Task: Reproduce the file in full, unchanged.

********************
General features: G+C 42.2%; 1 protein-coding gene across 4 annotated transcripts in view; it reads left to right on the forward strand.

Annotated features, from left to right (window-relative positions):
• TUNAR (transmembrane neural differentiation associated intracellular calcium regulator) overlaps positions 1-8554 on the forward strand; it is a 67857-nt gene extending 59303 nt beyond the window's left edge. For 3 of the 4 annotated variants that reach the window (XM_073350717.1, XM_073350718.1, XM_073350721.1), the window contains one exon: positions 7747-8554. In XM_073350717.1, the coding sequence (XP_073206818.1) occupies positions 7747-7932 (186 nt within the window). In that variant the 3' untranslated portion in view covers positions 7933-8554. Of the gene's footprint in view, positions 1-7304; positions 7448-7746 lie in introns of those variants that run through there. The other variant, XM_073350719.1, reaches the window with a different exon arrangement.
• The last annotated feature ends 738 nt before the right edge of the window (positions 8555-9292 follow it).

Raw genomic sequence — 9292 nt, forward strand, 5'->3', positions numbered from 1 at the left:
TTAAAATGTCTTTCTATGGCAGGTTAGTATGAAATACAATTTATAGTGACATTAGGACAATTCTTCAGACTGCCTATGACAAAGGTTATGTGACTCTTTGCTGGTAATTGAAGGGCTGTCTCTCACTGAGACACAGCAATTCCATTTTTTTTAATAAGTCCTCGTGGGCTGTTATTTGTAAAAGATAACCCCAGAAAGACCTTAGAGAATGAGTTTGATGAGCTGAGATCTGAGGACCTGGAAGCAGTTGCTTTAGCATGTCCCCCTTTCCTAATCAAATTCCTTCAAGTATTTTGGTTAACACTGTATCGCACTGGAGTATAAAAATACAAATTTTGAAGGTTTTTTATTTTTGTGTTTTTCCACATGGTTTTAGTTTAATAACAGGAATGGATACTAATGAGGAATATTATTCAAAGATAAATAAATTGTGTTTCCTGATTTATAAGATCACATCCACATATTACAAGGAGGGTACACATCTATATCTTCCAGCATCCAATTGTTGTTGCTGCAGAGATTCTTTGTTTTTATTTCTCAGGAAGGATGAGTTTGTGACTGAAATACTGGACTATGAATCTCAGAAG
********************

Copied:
General features: G+C 42.2%; 1 protein-coding gene across 4 annotated transcripts in view; it reads left to right on the forward strand.

Annotated features, from left to right (window-relative positions):
• TUNAR (transmembrane neural differentiation associated intracellular calcium regulator) overlaps positions 1-8554 on the forward strand; it is a 67857-nt gene extending 59303 nt beyond the window's left edge. For 3 of the 4 annotated variants that reach the window (XM_073350717.1, XM_073350718.1, XM_073350721.1), the window contains one exon: positions 7747-8554. In XM_073350717.1, the coding sequence (XP_073206818.1) occupies positions 7747-7932 (186 nt within the window). In that variant the 3' untranslated portion in view covers positions 7933-8554. Of the gene's footprint in view, positions 1-7304; positions 7448-7746 lie in introns of those variants that run through there. The other variant, XM_073350719.1, reaches the window with a different exon arrangement.
• The last annotated feature ends 738 nt before the right edge of the window (positions 8555-9292 follow it).

Raw genomic sequence — 9292 nt, forward strand, 5'->3', positions numbered from 1 at the left:
TTAAAATGTCTTTCTATGGCAGGTTAGTATGAAATACAATTTATAGTGACATTAGGACAATTCTTCAGACTGCCTATGACAAAGGTTATGTGACTCTTTGCTGGTAATTGAAGGGCTGTCTCTCACTGAGACACAGCAATTCCATTTTTTTTAATAAGTCCTCGTGGGCTGTTATTTGTAAAAGATAACCCCAGAAAGACCTTAGAGAATGAGTTTGATGAGCTGAGATCTGAGGACCTGGAAGCAGTTGCTTTAGCATGTCCCCCTTTCCTAATCAAATTCCTTCAAGTATTTTGGTTAACACTGTATCGCACTGGAGTATAAAAATACAAATTTTGAAGGTTTTTTATTTTTGTGTTTTTCCACATGGTTTTAGTTTAATAACAGGAATGGATACTAATGAGGAATATTATTCAAAGATAAATAAATTGTGTTTCCTGATTTATAAGATCACATCCACATATTACAAGGAGGGTACACATCTATATCTTCCAGCATCCAATTGTTGTTGCTGCAGAGATTCTTTGTTTTTATTTCTCAGGAAGGATGAGTTTGTGACTGAAATACTGGACTATGAATCTCAGAAG